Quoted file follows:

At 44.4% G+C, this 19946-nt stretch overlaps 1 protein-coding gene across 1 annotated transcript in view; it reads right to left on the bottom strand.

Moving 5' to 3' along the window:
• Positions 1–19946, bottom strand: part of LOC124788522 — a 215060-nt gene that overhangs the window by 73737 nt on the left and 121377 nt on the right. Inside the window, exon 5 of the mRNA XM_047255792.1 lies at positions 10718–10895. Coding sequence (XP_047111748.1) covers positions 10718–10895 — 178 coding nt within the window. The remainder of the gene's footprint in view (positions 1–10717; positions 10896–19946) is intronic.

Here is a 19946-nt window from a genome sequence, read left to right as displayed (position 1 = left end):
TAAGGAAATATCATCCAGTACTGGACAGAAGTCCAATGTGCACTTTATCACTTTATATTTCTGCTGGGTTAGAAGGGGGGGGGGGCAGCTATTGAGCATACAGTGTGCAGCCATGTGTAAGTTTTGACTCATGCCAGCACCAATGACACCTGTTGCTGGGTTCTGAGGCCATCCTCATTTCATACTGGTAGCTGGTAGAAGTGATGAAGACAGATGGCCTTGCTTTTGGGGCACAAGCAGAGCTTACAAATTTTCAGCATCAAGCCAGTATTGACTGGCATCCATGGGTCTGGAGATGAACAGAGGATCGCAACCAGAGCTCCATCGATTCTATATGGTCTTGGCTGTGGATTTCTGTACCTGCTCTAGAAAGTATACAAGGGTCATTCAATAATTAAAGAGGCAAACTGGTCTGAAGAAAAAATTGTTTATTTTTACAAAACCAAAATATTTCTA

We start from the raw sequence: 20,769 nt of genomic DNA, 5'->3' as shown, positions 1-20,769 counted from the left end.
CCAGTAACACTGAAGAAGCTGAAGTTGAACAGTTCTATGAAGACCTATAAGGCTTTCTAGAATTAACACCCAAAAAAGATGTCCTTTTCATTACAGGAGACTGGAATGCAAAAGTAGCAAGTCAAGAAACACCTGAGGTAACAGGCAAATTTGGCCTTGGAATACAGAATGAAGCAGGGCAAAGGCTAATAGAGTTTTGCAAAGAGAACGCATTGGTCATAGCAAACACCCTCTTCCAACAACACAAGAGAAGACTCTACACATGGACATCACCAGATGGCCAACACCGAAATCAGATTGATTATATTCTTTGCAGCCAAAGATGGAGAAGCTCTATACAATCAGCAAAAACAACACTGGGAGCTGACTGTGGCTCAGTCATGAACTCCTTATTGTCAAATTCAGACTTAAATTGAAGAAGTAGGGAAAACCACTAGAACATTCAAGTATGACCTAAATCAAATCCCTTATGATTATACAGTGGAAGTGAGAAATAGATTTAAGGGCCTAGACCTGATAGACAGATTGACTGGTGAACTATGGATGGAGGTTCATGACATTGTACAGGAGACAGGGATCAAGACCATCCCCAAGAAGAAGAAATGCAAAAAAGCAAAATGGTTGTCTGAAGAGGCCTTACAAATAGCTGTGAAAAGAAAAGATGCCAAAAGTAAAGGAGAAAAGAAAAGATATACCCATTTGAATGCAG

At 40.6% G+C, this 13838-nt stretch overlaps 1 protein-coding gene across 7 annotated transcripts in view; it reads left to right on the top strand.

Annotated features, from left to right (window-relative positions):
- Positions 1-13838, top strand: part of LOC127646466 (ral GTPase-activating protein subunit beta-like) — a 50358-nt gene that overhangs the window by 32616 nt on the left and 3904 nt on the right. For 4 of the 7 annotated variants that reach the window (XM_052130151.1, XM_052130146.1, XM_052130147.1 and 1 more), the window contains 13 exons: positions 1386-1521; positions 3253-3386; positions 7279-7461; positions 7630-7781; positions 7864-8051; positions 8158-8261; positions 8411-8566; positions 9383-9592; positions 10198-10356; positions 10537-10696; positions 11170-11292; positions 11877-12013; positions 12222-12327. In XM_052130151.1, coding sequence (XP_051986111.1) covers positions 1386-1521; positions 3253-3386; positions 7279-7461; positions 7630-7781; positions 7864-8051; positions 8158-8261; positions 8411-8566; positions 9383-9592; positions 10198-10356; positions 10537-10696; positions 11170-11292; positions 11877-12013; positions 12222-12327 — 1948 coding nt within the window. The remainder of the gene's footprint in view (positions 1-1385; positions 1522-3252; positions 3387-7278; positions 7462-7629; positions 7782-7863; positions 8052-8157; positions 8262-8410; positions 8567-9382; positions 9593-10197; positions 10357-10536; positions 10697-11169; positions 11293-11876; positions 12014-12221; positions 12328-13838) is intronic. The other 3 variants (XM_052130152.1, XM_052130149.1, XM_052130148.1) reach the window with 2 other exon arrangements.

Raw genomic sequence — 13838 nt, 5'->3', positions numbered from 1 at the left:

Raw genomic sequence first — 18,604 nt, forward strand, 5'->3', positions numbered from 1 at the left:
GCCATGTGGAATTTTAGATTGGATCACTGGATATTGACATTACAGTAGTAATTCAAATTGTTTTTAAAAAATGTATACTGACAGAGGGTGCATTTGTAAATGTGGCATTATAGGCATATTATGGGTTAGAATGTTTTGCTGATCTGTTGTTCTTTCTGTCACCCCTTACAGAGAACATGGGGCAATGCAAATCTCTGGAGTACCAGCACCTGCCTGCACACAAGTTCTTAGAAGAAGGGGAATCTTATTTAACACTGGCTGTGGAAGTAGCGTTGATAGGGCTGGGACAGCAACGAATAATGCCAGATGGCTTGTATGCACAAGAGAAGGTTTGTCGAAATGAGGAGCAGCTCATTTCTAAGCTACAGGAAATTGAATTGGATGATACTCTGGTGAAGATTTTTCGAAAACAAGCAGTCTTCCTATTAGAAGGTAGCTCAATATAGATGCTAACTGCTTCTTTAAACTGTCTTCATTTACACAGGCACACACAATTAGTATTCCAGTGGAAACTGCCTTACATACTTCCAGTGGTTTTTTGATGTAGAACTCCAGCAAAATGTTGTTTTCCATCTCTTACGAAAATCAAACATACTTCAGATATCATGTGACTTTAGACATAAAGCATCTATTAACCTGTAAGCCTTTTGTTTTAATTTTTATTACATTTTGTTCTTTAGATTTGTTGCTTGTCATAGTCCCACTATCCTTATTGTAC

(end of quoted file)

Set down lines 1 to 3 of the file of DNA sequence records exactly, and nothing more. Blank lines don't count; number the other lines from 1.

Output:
At 44.4% G+C, this 19946-nt stretch overlaps 1 protein-coding gene across 1 annotated transcript in view; it reads right to left on the bottom strand.

Moving 5' to 3' along the window:
• Positions 1–19946, bottom strand: part of LOC124788522 — a 215060-nt gene that overhangs the window by 73737 nt on the left and 121377 nt on the right. Inside the window, exon 5 of the mRNA XM_047255792.1 lies at positions 10718–10895. Coding sequence (XP_047111748.1) covers positions 10718–10895 — 178 coding nt within the window. The remainder of the gene's footprint in view (positions 1–10717; positions 10896–19946) is intronic.